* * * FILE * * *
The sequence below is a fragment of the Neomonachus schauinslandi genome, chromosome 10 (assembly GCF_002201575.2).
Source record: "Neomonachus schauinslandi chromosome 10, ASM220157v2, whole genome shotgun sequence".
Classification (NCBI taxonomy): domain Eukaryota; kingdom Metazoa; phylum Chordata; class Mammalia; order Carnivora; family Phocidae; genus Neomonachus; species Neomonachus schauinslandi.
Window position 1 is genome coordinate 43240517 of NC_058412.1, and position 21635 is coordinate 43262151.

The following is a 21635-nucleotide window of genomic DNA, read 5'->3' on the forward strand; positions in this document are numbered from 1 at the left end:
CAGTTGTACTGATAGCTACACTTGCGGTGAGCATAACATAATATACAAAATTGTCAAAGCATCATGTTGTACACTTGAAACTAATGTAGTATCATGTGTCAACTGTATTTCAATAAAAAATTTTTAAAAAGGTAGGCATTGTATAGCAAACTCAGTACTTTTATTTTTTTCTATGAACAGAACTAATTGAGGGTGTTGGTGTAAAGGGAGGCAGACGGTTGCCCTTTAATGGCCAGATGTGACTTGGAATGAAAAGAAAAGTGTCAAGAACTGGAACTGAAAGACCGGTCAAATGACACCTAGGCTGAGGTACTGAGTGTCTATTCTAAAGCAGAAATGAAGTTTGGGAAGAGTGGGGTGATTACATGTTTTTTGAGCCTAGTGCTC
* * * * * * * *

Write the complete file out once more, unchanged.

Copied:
The sequence below is a fragment of the Neomonachus schauinslandi genome, chromosome 10 (assembly GCF_002201575.2).
Source record: "Neomonachus schauinslandi chromosome 10, ASM220157v2, whole genome shotgun sequence".
Classification (NCBI taxonomy): domain Eukaryota; kingdom Metazoa; phylum Chordata; class Mammalia; order Carnivora; family Phocidae; genus Neomonachus; species Neomonachus schauinslandi.
Window position 1 is genome coordinate 43240517 of NC_058412.1, and position 21635 is coordinate 43262151.

The following is a 21635-nucleotide window of genomic DNA, read 5'->3' on the forward strand; positions in this document are numbered from 1 at the left end:
CAGTTGTACTGATAGCTACACTTGCGGTGAGCATAACATAATATACAAAATTGTCAAAGCATCATGTTGTACACTTGAAACTAATGTAGTATCATGTGTCAACTGTATTTCAATAAAAAATTTTTAAAAAGGTAGGCATTGTATAGCAAACTCAGTACTTTTATTTTTTTCTATGAACAGAACTAATTGAGGGTGTTGGTGTAAAGGGAGGCAGACGGTTGCCCTTTAATGGCCAGATGTGACTTGGAATGAAAAGAAAAGTGTCAAGAACTGGAACTGAAAGACCGGTCAAATGACACCTAGGCTGAGGTACTGAGTGTCTATTCTAAAGCAGAAATGAAGTTTGGGAAGAGTGGGGTGATTACATGTTTTTTGAGCCTAGTGCTC